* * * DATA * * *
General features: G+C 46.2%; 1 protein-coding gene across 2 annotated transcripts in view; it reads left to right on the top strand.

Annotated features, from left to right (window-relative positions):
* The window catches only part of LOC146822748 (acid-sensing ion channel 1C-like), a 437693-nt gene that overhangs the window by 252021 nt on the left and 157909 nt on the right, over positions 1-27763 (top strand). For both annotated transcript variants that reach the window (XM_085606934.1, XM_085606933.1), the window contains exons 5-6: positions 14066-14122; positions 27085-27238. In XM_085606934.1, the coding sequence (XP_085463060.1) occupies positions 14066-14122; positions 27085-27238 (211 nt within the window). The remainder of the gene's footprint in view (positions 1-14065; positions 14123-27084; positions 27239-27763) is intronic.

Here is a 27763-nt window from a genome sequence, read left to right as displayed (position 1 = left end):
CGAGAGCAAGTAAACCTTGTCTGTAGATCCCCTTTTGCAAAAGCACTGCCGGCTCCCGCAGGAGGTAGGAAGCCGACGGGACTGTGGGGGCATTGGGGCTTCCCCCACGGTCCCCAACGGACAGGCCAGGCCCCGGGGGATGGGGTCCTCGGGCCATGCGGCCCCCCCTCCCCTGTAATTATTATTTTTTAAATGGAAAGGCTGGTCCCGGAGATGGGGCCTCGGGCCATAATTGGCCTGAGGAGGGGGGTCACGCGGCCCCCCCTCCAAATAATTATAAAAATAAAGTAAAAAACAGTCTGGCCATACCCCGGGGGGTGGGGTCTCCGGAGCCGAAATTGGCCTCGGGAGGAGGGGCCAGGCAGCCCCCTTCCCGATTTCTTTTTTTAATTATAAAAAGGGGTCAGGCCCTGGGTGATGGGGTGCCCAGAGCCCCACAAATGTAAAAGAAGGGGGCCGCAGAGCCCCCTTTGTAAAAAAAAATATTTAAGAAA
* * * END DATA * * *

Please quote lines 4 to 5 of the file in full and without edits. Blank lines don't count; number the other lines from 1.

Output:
Here is a 27763-nt window from a genome sequence, read left to right as displayed (position 1 = left end):
CGAGAGCAAGTAAACCTTGTCTGTAGATCCCCTTTTGCAAAAGCACTGCCGGCTCCCGCAGGAGGTAGGAAGCCGACGGGACTGTGGGGGCATTGGGGCTTCCCCCACGGTCCCCAACGGACAGGCCAGGCCCCGGGGGATGGGGTCCTCGGGCCATGCGGCCCCCCCTCCCCTGTAATTATTATTTTTTAAATGGAAAGGCTGGTCCCGGAGATGGGGCCTCGGGCCATAATTGGCCTGAGGAGGGGGGTCACGCGGCCCCCCCTCCAAATAATTATAAAAATAAAGTAAAAAACAGTCTGGCCATACCCCGGGGGGTGGGGTCTCCGGAGCCGAAATTGGCCTCGGGAGGAGGGGCCAGGCAGCCCCCTTCCCGATTTCTTTTTTTAATTATAAAAAGGGGTCAGGCCCTGGGTGATGGGGTGCCCAGAGCCCCACAAATGTAAAAGAAGGGGGCCGCAGAGCCCCCTTTGTAAAAAAAAATATTTAAGAAA